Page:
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- How To: Remove Rust
How To: Remove Rust
There are several ways to remove rust. Here, we give you a step-by-step tutorial on three common methods, so you can choose the one that best suits your project needs and skill set.
Learning how to remove rust isn’t rocket science, and in homeowners’ ongoing fight to maintain outdoor tools and patio furniture, rust removal is an essential skill. There are at least three ways to get the job done; choose the method you like best from the options detailed below. Bear in mind that no matter the technique used, any effort to remove rust begins the same way: by using pliers, screwdrivers, or wrenches—and, if necessary, lubricant—to remove all fasteners (for example, screws).
RUST CONVERTER METHOD
- Wire brush
- Rust converter
Available in liquid or spray form at most home improvement centers, rust converters work wonders on iron or steel. Handling the product is a cinch. First, use a wire brush to scrape off any rust dust or flaking paint on the item you wish to clean. Next, apply the rust converter with a paintbrush (if you’ve chosen the liquid) or directly (if you’ve opted for the spray). What happens next is a miracle of chemistry: The rust transforms into a black substance, one that prevents further corrosion and can be painted over to achieve a finish that seems brand-new.
ELBOW GREASE METHOD
- Sandpaper or steel wool
- Electric drill with wire wheel
If you want to remove rust from an object marred not only by rust but also a great deal of flaking paint, there’s really no substitute for good old-fashioned elbow grease. Sanding the surface of the object with sandpaper or steel wool (or even a scouring pad) usually does the trick, so long as the rust is light. Just remember to scrape first with a coarse-grit paper, making sure you remove all pockmarks before finishing with a finer grit to smooth out grooves. For heavier rust buildup, try an electric drill outfitted with a wire brush. Alternatively, if you have access to one, use a grinder, but do this carefully. Keep the grinding wheel, stripping disc, or flap disc moving on the object at all times, or you’ll risk causing damage worse than rust!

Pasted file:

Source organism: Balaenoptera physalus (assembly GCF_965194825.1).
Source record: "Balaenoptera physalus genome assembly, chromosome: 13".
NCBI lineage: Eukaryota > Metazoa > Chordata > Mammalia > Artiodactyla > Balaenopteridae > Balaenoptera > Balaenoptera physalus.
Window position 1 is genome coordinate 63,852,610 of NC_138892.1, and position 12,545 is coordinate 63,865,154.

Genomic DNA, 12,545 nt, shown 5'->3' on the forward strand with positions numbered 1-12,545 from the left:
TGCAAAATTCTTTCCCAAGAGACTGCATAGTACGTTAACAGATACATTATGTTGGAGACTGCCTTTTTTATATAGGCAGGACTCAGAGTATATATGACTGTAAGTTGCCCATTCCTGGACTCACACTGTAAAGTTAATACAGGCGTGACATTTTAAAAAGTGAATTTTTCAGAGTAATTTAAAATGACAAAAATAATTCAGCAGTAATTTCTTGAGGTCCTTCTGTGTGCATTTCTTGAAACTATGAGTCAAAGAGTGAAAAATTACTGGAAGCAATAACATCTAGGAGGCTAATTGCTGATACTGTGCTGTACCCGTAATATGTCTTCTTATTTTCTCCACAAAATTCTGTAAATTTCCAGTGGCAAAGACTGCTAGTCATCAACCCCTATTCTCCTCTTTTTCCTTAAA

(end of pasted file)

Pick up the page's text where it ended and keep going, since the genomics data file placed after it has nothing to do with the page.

CHEMICAL RUST REMOVER METHOD
- Rubber gloves
- Putty knife
- Chemical removers
Take tremendous care when using commercially sold chemical rust removers; these powerful solutions contain either hydrochloric or phosphoric acid. Do this type of work only in well-ventilated spaces, and be sure to wear protective eyewear, rubber gloves, and full-coverage clothing.
Want to remove rust from a small object? You can fully immerse it in the rust remover, letting it soak one to three hours for light rust, overnight for heavy rust. If you are removing rust from a larger, more unwieldy object, consider using a remover in gel form. Once applied, different products take different amounts of time to be effective, so read the manufacturer’s directions closely. In cases where a significant amount of rust has built up over time, be prepared to apply several courses of the chemical before seeing the desired results.